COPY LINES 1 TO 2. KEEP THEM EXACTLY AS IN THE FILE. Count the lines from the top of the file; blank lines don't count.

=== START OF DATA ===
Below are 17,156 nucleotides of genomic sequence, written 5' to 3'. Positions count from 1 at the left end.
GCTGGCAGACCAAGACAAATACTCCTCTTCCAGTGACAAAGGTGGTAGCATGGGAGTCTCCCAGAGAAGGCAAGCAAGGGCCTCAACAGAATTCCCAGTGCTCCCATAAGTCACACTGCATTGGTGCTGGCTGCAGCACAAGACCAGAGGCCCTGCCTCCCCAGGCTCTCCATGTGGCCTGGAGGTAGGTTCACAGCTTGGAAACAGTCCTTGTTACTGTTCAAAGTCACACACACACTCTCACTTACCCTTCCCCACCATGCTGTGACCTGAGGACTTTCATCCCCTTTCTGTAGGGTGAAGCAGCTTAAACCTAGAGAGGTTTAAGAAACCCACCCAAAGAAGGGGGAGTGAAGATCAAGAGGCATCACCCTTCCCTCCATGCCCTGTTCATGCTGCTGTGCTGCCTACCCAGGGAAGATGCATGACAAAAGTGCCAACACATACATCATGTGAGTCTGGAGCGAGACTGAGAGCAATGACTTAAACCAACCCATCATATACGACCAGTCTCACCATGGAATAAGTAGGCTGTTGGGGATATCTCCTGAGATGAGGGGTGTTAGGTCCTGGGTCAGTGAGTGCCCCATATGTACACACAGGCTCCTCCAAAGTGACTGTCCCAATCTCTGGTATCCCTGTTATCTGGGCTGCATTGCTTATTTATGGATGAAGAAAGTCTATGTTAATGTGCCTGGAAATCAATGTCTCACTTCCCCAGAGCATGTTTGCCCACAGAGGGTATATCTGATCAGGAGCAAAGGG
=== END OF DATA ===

Below are 17,156 nucleotides of genomic sequence, written 5' to 3'. Positions count from 1 at the left end.
GCTGGCAGACCAAGACAAATACTCCTCTTCCAGTGACAAAGGTGGTAGCATGGGAGTCTCCCAGAGAAGGCAAGCAAGGGCCTCAACAGAATTCCCAGTGCTCCCATAAGTCACACTGCATTGGTGCTGGCTGCAGCACAAGACCAGAGGCCCTGCCTCCCCAGGCTCTCCATGTGGCCTGGAGGTAGGTTCACAGCTTGGAAACAGTCCTTGTTACTGTTCAAAGTCACACACACACTCTCACTTACCCTTCCCCACCATGCTGTGACCTGAGGACTTTCATCCCCTTTCTGTAGGGTGAAGCAGCTTAAACCTAGAGAGGTTTAAGAAACCCACCCAAAGAAGGGGGAGTGAAGATCAAGAGGCATCACCCTTCCCTCCATGCCCTGTTCATGCTGCTGTGCTGCCTACCCAGGGAAGATGCATGACAAAAGTGCCAACACATACATCATGTGAGTCTGGAGCGAGACTGAGAGCAATGACTTAAACCAACCCATCATATACGACCAGTCTCACCATGGAATAAGTAGGCTGTTGGGGATATCTCCTGAGATGAGGGGTGTTAGGTCCTGGGTCAGTGAGTGCCCCATATGTACACACAGGCTCCTCCAAAGTGACTGTCCCAATCTCTGGTATCCCTGTTATCTGGGCTGCATTGCTTATTTATGGATGAAGAAAGTCTATGTTAATGTGCCTGGAAATCAATGTCTCACTTCCCCAGAGCATGTTTGCCCACAGAGGGTATATCTGATCAGGAGCAAAGGG